Authorities warned tourists and residents to keep evacuating Turunc, a town in the seaside resort of Marmaris in Mugla province. Fires enveloped the area and strong winds made firefighting efforts more difficult.

A helicopter attempted to extinguish the blazes, which were unreachable by land.

Firefighters work as the wildfires engulf an area near the seashore, forcing people to be evacuated by boats, in Bodrum, Mugla, Turkey, Sunday, Aug. 1, 2021.  (Ismail Coskun/IHA via AP)

Watching from out in the Mediterranean Sea, the area looked a bright orange.

As residents of villages around Marmaris pleaded for more help on social media, people boarded small boats carrying suitcases. Others waited anxiously to see if the fire would come down to the shore.

High temperatures and strong winds were making matters worse. Antalya registered 42C, about 5 to 6C higher than seasonal averages.

A man runs, in the fire-devastating Sirtkoy village, near Manavgat, Antalya, Turkey, Sunday, Aug. 1, 2021. (AP Photo)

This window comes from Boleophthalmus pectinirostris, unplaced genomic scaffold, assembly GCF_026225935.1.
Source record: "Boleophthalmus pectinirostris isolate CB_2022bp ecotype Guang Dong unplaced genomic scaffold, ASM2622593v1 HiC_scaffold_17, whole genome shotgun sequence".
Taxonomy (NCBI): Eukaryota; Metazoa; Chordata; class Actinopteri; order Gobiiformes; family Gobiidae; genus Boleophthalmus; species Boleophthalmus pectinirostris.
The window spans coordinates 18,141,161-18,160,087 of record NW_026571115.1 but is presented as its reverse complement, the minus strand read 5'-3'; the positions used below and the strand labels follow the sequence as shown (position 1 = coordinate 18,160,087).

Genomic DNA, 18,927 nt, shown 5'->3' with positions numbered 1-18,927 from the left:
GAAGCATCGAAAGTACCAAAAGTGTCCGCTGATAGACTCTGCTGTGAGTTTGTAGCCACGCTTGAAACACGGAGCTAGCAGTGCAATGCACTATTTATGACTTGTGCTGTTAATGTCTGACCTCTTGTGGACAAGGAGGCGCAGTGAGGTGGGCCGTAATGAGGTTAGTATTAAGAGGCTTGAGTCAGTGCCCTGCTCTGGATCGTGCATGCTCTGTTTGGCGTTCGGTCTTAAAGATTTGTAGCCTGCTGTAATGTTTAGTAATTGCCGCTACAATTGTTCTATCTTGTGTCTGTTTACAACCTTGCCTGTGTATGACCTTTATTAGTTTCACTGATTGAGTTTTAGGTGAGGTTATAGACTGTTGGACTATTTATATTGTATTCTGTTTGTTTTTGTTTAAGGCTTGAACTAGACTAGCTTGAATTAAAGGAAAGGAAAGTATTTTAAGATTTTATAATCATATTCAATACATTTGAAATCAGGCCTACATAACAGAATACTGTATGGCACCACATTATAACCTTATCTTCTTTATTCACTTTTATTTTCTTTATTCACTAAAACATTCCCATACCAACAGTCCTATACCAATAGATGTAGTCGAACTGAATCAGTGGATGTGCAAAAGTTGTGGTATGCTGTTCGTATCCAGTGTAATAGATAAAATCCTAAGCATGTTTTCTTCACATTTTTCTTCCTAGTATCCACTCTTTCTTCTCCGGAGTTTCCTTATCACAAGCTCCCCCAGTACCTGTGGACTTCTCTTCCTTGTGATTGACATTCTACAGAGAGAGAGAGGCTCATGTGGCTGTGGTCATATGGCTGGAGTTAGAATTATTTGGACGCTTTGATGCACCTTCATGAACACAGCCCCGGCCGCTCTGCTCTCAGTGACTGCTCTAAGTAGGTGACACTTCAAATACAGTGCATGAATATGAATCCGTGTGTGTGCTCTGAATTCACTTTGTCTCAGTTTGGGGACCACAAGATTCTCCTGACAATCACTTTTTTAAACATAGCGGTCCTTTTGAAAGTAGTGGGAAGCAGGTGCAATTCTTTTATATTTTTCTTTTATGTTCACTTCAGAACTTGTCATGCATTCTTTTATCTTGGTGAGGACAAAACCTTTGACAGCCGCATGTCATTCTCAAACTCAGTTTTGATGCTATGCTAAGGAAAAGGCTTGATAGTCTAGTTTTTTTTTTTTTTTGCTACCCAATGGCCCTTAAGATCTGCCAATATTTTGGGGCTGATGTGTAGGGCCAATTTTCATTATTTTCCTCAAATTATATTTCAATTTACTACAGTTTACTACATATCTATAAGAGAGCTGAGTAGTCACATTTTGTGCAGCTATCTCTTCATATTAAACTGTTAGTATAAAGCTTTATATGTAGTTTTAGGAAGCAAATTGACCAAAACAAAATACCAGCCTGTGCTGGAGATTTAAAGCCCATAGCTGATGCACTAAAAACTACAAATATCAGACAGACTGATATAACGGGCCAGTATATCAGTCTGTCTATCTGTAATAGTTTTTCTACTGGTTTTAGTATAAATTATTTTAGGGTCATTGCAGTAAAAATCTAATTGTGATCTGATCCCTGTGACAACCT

Earlier Sunday, police water cannons, usually used to control riots, helped helicopters and fire trucks in Mugla’s popular district of Bodrum to fight fires.

Turkish television showed fires had reignited after being extinguished earlier, with flame and smoke approaching a village.

Social media videos showed tourists in Bodrum scampering down streets rolling their luggage to escape the nearby flames.

Bodrum mayor Ahmet Aras said Sunday evening that people experienced “hell” near Cokertme and Mazi as they drove away from the fire. He said the blaze could not be stopped and hoped to protect residential areas but said it was too late for the trees.

Mehmet Cavdar, 45, looked onto a smoke surrounded neighbourhood of Mazikoy from a distance, describing how the fire had sped through the area.

The health minister, Fahrettin Koca, said at least 27 people affected by the fires were still receiving treatment in hospitals while hundreds of others had been released.

A man applies eye drop to a fire-affected man. Turkish authorities maintain their tireless efforts to contain forest fires that erupted in various parts of the country. (Photo by Mahmut Serdar Alakus/Anadolu Agency via Getty Images)